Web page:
bank

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bank

 [bank]
a stored supply of human material or tissues for future use by other individuals, such as a blood bank, bone bank, eye bank, or skin bank.
Miller-Keane Encyclopedia and Dictionary of Medicine, Nursing, and Allied Health, Seventh Edition. © 2003 by Saunders, an imprint of Elsevier, Inc. All rights reserved.

bank

(bank),
Any facility for storage of viable preserved tissue, blood, or medical supplies for future study or use.
[Fr. banque, fr. It. banca, bench, teller's counter, fr. Germanic]
Farlex Partner Medical Dictionary © Farlex 2012

bank

A central repository for something of value, for future withdrawal or retrieval.
Segen's Medical Dictionary. © 2012 Farlex, Inc. All rights reserved.

bank

A central repository of something of value, for future withdrawal or retrieval. See Blood bank, Brain bank, National Practitioner Data Bank, Organ Bank, Sperm bank, Tissue bank.
McGraw-Hill Concise Dictionary of Modern Medicine. © 2002 by The McGraw-Hill Companies, Inc.

bank

(bangk)
Any facility for storage of viable preserved tissue, blood, or medical supplies for future study or use.
[Fr. banque, fr. It. banca, bench, teller's counter, fr. Germanic]
Medical Dictionary for the Health Professions and Nursing © Farlex 2012
References in periodicals archive ?
If only angle of attack and aerodynamic bank angle is utilized for flight control inside the model, the slip angle is assumed 0, meaning the flight is assumed to be perfectly coordinated.
For the lift modulation flight control system, the ballistic coefficient [beta] can be assumed to be constant, and the bank angle [phi] is the unique control variable.
Approaching a runway at approximately 90 degrees, the pilot turns with the normal bank angle and ends up too close, so the turn to final results in either an increased bank angle or an overshoot.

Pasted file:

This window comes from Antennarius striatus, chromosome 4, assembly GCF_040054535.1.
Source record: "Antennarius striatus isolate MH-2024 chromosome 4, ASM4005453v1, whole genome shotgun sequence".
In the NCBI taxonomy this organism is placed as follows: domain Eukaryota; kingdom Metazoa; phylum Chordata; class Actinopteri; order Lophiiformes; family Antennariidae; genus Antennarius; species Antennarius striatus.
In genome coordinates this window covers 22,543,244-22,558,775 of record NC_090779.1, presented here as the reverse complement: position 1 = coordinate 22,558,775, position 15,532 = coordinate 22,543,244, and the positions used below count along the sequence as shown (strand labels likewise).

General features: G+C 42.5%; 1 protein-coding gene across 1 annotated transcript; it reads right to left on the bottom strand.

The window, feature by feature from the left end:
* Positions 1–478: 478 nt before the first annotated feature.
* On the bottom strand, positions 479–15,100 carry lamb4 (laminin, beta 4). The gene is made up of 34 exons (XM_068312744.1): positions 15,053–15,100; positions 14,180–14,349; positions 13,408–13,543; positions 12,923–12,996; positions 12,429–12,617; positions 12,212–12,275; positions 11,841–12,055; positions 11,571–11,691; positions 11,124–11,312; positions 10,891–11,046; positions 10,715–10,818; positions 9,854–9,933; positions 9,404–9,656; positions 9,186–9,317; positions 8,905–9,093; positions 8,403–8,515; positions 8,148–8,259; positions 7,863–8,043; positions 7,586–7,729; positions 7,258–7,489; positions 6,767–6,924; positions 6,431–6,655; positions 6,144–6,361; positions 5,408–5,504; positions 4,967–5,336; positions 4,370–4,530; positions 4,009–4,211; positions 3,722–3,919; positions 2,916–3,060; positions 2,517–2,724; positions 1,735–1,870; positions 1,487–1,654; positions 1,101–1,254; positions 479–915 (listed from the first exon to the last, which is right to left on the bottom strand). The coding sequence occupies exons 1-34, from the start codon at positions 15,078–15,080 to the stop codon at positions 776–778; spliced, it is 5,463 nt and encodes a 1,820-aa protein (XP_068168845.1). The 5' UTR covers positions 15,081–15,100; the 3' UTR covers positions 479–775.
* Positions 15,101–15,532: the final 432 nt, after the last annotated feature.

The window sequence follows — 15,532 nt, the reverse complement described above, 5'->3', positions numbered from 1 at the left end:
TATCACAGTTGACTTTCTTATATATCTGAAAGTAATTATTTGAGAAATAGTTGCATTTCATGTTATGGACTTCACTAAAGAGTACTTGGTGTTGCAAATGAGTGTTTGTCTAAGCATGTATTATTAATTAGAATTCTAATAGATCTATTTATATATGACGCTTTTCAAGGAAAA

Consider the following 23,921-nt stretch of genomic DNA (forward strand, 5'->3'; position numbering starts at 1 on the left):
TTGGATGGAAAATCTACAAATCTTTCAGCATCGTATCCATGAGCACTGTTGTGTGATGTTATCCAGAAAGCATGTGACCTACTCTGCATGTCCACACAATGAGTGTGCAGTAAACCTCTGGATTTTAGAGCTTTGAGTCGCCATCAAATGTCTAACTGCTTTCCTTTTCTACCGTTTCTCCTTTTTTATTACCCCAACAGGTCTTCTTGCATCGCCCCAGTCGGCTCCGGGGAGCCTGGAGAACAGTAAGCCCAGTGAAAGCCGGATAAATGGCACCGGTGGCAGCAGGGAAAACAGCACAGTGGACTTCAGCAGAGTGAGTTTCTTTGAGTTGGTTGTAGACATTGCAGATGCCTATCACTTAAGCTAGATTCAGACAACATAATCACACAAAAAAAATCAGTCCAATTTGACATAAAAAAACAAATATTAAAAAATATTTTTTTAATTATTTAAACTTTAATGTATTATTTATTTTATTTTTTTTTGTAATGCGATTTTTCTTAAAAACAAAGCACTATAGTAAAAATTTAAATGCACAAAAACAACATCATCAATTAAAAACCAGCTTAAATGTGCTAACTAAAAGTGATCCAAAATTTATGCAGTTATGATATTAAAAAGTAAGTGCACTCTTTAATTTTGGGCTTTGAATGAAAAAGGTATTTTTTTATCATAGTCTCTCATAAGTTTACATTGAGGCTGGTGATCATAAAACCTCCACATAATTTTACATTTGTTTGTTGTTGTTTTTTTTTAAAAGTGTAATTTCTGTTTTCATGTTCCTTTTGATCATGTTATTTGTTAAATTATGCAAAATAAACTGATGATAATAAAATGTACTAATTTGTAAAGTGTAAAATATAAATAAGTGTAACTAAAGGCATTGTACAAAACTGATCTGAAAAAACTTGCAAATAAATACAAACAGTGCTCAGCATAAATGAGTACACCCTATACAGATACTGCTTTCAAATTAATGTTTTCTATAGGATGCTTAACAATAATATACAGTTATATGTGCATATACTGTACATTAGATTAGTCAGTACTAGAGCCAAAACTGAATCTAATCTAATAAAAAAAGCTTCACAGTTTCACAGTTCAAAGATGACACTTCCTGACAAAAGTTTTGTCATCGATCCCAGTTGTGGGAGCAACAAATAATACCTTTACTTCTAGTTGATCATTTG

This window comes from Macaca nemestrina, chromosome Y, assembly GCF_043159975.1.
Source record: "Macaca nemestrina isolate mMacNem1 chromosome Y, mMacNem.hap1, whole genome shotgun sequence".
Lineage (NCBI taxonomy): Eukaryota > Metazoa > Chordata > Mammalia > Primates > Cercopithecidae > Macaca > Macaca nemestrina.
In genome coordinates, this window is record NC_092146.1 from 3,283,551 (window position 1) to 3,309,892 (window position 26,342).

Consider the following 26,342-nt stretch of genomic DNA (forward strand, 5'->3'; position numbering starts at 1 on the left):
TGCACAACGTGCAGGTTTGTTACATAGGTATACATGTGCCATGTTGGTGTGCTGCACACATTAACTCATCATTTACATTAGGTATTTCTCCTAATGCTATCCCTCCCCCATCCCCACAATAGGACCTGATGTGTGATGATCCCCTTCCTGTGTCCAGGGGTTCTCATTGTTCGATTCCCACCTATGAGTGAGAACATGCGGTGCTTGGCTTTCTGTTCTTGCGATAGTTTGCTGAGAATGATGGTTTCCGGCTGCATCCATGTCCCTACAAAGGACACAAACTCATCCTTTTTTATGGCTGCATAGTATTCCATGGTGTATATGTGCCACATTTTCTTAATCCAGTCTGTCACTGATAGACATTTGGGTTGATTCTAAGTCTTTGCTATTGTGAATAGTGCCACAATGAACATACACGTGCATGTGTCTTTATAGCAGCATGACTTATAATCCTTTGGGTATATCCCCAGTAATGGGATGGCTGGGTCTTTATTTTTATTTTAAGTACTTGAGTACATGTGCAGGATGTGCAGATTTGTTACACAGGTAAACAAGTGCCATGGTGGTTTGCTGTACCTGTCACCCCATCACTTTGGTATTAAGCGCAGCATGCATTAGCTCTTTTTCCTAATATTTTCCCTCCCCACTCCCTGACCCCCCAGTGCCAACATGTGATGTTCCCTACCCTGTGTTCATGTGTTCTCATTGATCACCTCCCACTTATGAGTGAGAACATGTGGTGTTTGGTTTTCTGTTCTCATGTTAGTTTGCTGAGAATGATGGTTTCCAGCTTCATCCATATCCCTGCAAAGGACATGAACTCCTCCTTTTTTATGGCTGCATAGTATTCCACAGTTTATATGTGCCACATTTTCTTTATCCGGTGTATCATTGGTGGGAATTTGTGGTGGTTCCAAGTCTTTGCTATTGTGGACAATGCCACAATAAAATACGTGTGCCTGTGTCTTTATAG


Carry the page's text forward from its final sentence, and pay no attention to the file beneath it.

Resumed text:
In a turn, it curves out in the direction of bank, so to intercept a magenta or white course, you merely turn toward the course line, then adjust the bank angle until the projected path intercepts it.
The additional G-loading depends on the bank angle and, as both graphs on this page show, a 60-degree bank results in a load factor--G-loading--twice what the airplane encounters in wings-level, unaccelerated flight.
[sigma] is the bank angle, which is the angle between the vehicle longitudinal symmetry plane and the vertical plane [2].
The engine for the Type-D H is a very unique 2.0-liter V10 with a bank angle of just 22.5[degrees] that is mated to a five-speed manual transmission.
When you find a speck that is not moving on the windscreen, either change your bank angle by a few degrees or move a few inches left and right in your seat.
The pilot continued with the takeoff, and the airplane climbed on runway heading to 100 to 150 feet agl before it turned left, eventually completing a 180-degree turn at a 30-to-45 degree bank angle. It briefly rolled to a wings-level attitude before entering an aerodynamic stall/spin to the left, descending nose-down into terrain.
Guidance is designed to determine the appropriate attack angle and bank angle curves, such that the aircraft can strike the target according to the guidance law.
Fly-by turn radius is calculated for a standard bank angle of 18 degrees and nonstandard up to 25 degrees at a true airspeed based on the highest speed category published plus a tailwind.
Its 10.6[degrees] cylinder bank angle reduces engine width, and the block is grey cast iron topped by aluminum heads.